UPDATE 3-Pharmacies under scrutiny over US meningitis outbreak

* Lawmakers seek tighter regulation of compounding companies

* Outbreak has sickened 138 people in 11 states, killed 12

* Senator Brown to return contributions from NECC owners

(Updates with company closure, Sen. Brown, state action)

By Tim McLaughlin and Toni Clarke

BOSTON, Oct 10 (Reuters) - A Massachusetts specialistpharmacy linked to a company at the center of a major healthscare closed temporarily on Wednesday and a state regulatorclamped down on such operations in the wake of a meningitisoutbreak that has claimed a dozen lives.

The Massachusetts Department of Public Health said AmeridoseLLC, a compounding pharmacy which shares ownership with the NewEngland Compounding Center (NECC) tied to the tainted steroidtreatments, had temporarily closed.

Massachusetts, which regulated the companies involved, alsosaid it would increase scrutiny of so-called compoundingpharmacies, which produce custom-made medications for doctors,as calls grew for a nationwide crackdown.

Since the Sept. 25 recall of three lots of a steroidproduced by NECC, 138 people have contracted meningitis and 12have died, according to the latest tally from the U.S. Centersof Disease Control and officials in 11 states where the outbreakhas spread.

Idaho reported the first case discovered in the westernUnited States. The hardest hit state is Tennessee with 44 peoplesickened with the rare disease.

The number of cases has grown rapidly as healthpractitioners contacted some 13,000 people who receivedinjections from a potentially tainted supply of steroidmedication shipped to 23 states.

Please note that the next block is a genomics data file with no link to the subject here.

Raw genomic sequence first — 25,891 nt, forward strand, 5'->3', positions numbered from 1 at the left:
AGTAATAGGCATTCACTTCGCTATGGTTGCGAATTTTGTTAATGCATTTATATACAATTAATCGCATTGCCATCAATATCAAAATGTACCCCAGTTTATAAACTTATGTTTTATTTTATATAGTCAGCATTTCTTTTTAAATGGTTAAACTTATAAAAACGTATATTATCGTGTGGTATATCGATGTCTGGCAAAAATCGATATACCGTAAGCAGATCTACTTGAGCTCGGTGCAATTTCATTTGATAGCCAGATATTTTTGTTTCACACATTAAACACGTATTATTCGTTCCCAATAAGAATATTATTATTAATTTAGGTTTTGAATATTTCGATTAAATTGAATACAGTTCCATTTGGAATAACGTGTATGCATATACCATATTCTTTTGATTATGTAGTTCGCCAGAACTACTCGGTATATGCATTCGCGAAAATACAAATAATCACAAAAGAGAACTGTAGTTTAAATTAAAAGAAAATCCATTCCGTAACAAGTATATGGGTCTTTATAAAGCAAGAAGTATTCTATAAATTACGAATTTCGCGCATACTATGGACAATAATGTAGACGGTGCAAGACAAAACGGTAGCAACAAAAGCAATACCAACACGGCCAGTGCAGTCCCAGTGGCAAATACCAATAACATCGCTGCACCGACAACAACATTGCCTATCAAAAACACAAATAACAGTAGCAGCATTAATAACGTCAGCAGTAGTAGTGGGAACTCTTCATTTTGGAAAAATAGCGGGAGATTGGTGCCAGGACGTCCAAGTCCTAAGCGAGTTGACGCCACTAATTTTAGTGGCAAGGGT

Officials have expressed concern that NECC and othercompounding pharmacies may have violated laws that allow them toalter drugs based on the needs of individual patients ratherthan produce large batches of medication for sale. NECC shippedmore than 17,000 vials of the steroid methylprednisoloneacetate, used mainly for back pain.

In one week, the meningitis outbreak has developed into amajor national health scare and threatens to become a scandalover what the company was doing and who was supposed to beregulating its activities.

Congress has come under pressure to close what critics seeas a loophole in regulation that left the company linked to thetainted product largely exempt from federal regulation.

The U.S. Food and Drug Administration regulates only theingredients and their suppliers, not the compounders, which aresubject to a patchwork of state oversight.

"We urge Congress to give FDA (the Food and DrugAdministration) the authority it needs to assure these kinds ofoutbreaks do not happen again," said an official of the U.S.Department of Health and Human Services, who declined to beidentified because of ongoing investigations.

Leading members of Congress and outside critics have begunto ask why the FDA did not step in anyway.

"They dropped the ball. They either didn't follow up or havechosen to look the other way or they have chosen to putresources toward other things," said Dr. Michael Carome, ahealth expert with the advocacy group Public Citizen.